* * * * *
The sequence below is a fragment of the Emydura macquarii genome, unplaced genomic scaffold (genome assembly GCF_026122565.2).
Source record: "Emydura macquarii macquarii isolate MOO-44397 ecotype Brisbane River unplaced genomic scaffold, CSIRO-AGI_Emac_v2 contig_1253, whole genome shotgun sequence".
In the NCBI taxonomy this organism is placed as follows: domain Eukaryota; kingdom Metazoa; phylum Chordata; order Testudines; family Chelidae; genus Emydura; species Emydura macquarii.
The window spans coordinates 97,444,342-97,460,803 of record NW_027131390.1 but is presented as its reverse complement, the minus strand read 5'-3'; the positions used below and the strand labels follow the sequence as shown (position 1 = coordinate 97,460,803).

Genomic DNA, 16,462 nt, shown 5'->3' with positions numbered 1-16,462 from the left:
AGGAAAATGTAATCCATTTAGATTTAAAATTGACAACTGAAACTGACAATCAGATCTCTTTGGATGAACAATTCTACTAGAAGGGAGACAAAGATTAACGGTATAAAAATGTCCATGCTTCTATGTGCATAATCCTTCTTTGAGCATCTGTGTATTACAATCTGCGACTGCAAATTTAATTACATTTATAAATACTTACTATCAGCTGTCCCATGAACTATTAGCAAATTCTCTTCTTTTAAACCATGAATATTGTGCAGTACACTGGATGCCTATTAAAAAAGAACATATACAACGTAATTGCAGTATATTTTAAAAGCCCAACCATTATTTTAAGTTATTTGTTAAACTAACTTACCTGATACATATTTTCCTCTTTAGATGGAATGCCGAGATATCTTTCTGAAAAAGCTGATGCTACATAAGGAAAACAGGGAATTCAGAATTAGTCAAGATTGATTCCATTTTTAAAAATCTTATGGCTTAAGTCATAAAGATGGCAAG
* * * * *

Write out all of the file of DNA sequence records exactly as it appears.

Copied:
The sequence below is a fragment of the Emydura macquarii genome, unplaced genomic scaffold (genome assembly GCF_026122565.2).
Source record: "Emydura macquarii macquarii isolate MOO-44397 ecotype Brisbane River unplaced genomic scaffold, CSIRO-AGI_Emac_v2 contig_1253, whole genome shotgun sequence".
In the NCBI taxonomy this organism is placed as follows: domain Eukaryota; kingdom Metazoa; phylum Chordata; order Testudines; family Chelidae; genus Emydura; species Emydura macquarii.
The window spans coordinates 97,444,342-97,460,803 of record NW_027131390.1 but is presented as its reverse complement, the minus strand read 5'-3'; the positions used below and the strand labels follow the sequence as shown (position 1 = coordinate 97,460,803).

Genomic DNA, 16,462 nt, shown 5'->3' with positions numbered 1-16,462 from the left:
AGGAAAATGTAATCCATTTAGATTTAAAATTGACAACTGAAACTGACAATCAGATCTCTTTGGATGAACAATTCTACTAGAAGGGAGACAAAGATTAACGGTATAAAAATGTCCATGCTTCTATGTGCATAATCCTTCTTTGAGCATCTGTGTATTACAATCTGCGACTGCAAATTTAATTACATTTATAAATACTTACTATCAGCTGTCCCATGAACTATTAGCAAATTCTCTTCTTTTAAACCATGAATATTGTGCAGTACACTGGATGCCTATTAAAAAAGAACATATACAACGTAATTGCAGTATATTTTAAAAGCCCAACCATTATTTTAAGTTATTTGTTAAACTAACTTACCTGATACATATTTTCCTCTTTAGATGGAATGCCGAGATATCTTTCTGAAAAAGCTGATGCTACATAAGGAAAACAGGGAATTCAGAATTAGTCAAGATTGATTCCATTTTTAAAAATCTTATGGCTTAAGTCATAAAGATGGCAAG